SANTA CLARA -- Stevie Johnson is the favorite to see the most action as the 49ers' No. 3 wideout this season. So when he lost his footing in Wednesday's practice at Levi's Stadium, it wasn't too surprising that triggered Jim Harbaugh to order his team off the maligned turf.
Johnson appeared to jog off whatever leg or ankle injury he incurred, and the 49ers surely will need him when they deploy more multiple-receiver sets this season.
Johnson predicts the 49ers' offense will be "pretty dynamic," even if it has been pretty dormant through two exhibitions.
Johnson arrived in a draft-day trade as one such asset. Rookie wideout Bruce Ellington quickly has garnered praise from Harbaugh. Add in the reincarnation of Brandon Lloyd's career and the 49ers have enough complements to starters Anquan Boldin and Michael Crabtree.
"I'm pretty sure everybody already knows the bulk of it will be with Crab and Boldin, so we're just fitting in right after that," Johnson said.
"It's all about how does that matchup against a particular team," offensive coordinator Greg Roman said. "We haven't lived in the three wide-receiver sets like some have."
Two more exhibitions will give way, however, to meaningful football for a 49ers offense determined to feature more playmakers.
Johnson said coaches are "doing well at mixing up" the rotation of wideouts when they go to multiple-receiver formations. Perhaps the quickest of that receiving corps, Johnson isn't being introduced to strictly one position, as he's taking reps at multiple spots, as is the 49ers' norm with all of their wideouts.
"Whenever you get your opportunity, make it work," said Johnson, who reached the 1,000-yard mark in three of his past four seasons with Buffalo. "We have a lot of good players that can make plays. Not all can be on the field at once."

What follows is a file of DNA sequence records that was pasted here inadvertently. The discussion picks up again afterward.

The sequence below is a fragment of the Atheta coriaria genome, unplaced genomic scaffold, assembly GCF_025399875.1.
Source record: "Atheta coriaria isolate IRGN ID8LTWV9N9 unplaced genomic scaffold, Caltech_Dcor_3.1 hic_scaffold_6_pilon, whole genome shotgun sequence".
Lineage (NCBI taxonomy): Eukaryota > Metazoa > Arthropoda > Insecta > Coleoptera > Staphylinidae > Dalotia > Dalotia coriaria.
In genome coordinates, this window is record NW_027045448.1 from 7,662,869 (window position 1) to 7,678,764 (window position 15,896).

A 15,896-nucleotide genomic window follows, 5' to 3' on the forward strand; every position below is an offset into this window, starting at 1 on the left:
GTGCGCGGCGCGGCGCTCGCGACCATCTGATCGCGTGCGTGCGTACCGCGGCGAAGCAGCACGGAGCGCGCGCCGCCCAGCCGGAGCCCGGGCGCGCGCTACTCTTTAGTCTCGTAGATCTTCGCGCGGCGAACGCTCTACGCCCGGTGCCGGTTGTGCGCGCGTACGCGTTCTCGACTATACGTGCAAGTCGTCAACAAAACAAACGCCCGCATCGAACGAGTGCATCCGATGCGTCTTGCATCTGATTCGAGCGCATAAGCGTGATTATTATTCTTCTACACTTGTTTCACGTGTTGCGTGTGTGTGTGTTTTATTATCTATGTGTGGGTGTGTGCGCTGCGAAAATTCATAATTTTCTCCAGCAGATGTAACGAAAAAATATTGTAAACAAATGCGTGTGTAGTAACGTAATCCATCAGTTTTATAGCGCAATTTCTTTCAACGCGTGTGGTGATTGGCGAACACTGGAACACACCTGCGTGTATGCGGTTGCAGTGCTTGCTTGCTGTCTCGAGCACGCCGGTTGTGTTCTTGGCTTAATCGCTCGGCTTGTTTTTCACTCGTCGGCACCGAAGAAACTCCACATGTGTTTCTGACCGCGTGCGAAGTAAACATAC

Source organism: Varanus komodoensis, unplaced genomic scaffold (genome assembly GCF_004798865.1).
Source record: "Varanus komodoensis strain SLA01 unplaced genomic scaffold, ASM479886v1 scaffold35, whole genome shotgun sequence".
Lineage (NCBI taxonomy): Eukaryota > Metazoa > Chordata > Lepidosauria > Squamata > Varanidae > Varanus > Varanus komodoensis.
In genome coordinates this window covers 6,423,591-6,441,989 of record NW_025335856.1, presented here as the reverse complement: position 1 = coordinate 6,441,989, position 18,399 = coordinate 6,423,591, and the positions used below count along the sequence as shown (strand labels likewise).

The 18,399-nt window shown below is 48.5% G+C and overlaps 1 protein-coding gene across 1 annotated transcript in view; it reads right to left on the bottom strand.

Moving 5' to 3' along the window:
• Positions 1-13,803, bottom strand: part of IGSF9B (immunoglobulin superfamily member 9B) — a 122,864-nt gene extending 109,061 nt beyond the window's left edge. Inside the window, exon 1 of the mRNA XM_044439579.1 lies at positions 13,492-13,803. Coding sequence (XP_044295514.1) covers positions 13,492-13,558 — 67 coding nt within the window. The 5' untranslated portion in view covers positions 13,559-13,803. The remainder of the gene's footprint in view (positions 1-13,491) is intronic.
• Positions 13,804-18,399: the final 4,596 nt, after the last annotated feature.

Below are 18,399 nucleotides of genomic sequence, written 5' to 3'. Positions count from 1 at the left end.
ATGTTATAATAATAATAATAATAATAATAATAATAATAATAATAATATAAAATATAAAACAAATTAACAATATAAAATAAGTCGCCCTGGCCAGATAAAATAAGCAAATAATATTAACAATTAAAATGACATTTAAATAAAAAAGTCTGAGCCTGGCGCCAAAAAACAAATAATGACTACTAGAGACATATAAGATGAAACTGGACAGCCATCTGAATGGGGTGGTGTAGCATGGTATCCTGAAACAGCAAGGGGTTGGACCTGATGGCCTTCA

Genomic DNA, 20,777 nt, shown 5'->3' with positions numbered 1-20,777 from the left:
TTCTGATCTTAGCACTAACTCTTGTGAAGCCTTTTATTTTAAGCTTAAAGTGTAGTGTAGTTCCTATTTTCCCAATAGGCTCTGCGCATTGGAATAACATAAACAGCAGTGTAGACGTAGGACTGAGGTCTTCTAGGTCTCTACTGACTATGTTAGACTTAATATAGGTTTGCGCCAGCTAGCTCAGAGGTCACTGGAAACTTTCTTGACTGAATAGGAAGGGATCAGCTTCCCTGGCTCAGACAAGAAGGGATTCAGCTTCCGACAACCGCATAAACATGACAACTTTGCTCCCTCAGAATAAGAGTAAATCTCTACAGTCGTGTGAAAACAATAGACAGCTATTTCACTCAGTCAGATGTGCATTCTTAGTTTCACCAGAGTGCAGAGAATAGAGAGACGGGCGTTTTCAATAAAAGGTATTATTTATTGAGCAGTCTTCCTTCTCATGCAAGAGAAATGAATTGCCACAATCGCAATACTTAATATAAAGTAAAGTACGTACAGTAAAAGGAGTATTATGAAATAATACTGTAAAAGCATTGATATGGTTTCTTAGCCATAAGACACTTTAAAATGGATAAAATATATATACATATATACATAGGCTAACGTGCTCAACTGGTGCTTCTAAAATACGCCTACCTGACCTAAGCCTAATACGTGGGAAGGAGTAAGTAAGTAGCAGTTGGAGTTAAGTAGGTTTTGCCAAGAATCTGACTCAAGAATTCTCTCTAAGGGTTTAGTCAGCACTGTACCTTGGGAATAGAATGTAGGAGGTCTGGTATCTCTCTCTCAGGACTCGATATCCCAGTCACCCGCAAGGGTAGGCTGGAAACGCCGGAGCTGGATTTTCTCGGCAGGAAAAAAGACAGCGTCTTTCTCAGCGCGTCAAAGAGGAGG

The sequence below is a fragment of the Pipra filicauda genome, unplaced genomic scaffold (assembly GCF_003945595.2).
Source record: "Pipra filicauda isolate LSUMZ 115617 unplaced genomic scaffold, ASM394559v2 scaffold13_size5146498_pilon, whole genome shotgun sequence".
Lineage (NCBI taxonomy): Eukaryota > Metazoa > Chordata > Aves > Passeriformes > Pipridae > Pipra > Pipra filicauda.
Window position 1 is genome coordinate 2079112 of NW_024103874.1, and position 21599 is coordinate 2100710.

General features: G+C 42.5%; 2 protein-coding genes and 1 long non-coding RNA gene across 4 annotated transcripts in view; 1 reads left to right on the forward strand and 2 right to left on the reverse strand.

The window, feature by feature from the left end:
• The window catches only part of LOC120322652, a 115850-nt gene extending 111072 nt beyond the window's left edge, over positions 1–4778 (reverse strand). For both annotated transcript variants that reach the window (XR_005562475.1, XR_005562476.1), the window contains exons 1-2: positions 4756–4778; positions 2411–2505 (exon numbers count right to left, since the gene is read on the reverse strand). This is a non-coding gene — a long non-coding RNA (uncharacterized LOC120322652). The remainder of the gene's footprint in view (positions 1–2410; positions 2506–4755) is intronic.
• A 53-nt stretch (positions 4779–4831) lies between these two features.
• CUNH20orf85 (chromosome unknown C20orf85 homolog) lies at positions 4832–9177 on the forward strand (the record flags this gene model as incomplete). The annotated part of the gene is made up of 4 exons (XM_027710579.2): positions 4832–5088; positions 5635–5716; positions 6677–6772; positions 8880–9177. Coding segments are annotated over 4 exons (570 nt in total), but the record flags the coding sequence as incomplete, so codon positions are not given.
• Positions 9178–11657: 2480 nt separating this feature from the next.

Roman noted that the 49ers historically have split out Vernon Davis and other tight ends. "I like where our wide receivers are," Roman added. "They're working hard, and there's a good chance that you'll see more of them."
"I've made some mental mistakes but I'm getting better," said Moody, a 2013 sixth-round draft pick whose case is bolstered by playing on all four punt and kickoff units. The 49ers thought enough of his potential last season that they used their lone injured-reserve/designated-for-return tag on him after a Week 1 fractured hand.
Moody plays strictly the "Jack" linebacker position, where Patrick Willis lined up at the past three years next to Bowman. Willis will shift to the "Mike" role if Wilhoite beats out Borland, a third-round draft pick who has been groomed at "Mike."
"We've got some history with Josh and I feel really good about that," Roman said. "A couple things happened in the games he'd like to take back, maybe do over."
Johnson, battling to unseat Blaine Gabbert for the No. 2 role, was cut after the 2012 training camp. Roman noted that although Johnson's opportunities have been limited in the exhibition games, the practices have served "as a good barometer."